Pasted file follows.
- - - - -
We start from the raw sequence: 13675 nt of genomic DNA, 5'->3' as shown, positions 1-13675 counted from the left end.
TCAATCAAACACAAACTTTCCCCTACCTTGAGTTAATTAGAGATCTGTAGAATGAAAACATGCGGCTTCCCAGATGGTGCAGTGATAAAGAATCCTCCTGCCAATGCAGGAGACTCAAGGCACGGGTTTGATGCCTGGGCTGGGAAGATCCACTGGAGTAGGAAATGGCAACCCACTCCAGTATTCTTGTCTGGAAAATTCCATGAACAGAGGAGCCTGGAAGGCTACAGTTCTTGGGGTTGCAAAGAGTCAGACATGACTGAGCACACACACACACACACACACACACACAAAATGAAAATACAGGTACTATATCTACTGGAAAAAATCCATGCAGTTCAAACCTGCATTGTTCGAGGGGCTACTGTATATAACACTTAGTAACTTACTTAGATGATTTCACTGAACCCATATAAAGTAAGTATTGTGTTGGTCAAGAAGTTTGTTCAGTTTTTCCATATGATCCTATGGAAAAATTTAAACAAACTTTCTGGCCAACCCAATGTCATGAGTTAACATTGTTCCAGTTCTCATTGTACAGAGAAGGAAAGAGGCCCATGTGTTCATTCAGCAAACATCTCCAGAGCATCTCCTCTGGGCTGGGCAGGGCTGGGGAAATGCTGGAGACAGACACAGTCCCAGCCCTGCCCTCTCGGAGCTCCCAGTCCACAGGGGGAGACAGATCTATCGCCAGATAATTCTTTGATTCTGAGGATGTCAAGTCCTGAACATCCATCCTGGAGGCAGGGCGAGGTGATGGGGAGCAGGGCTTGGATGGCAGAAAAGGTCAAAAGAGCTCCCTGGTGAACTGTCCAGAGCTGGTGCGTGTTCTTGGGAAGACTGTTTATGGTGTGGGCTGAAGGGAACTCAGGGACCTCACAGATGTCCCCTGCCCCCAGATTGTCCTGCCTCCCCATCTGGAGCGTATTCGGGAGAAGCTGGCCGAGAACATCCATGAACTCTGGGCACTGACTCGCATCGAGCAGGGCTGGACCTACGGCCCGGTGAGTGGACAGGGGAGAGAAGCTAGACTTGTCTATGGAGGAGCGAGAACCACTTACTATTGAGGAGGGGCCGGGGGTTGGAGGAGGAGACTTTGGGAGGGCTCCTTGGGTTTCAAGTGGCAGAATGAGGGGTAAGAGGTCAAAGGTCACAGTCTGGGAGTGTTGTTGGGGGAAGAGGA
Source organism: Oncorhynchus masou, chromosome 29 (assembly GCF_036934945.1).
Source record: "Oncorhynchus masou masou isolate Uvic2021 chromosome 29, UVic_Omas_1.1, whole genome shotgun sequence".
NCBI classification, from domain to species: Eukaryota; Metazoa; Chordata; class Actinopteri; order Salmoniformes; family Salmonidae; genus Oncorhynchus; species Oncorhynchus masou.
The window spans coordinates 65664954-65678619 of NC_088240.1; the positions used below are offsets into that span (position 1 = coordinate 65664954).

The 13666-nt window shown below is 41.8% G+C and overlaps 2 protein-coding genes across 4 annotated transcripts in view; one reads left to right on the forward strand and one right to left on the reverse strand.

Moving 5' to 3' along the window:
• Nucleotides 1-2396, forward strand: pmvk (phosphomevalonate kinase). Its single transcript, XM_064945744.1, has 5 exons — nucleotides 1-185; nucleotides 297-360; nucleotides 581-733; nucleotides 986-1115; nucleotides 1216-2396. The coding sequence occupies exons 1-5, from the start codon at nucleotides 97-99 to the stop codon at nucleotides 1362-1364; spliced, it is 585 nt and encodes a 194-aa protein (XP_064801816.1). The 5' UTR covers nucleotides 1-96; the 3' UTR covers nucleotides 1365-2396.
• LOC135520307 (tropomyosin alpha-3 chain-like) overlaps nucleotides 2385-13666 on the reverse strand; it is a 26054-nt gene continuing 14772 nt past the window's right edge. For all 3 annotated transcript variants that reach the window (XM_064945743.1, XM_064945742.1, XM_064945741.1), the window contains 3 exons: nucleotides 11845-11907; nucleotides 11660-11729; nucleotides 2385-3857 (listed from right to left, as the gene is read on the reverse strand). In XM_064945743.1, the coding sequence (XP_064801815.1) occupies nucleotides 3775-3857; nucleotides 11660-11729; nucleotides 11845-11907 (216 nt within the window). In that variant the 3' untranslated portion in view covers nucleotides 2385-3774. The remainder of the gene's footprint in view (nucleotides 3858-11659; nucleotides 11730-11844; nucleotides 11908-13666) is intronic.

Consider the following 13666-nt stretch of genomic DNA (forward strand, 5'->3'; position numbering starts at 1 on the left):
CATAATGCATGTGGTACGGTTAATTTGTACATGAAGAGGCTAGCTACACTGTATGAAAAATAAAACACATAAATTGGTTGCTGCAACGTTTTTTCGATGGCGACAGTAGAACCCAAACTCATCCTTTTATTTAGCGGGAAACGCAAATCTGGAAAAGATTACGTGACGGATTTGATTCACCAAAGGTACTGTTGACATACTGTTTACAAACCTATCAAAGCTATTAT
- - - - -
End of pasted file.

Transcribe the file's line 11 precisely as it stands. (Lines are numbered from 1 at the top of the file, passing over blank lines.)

Consider the following 13666-nt stretch of genomic DNA (forward strand, 5'->3'; position numbering starts at 1 on the left):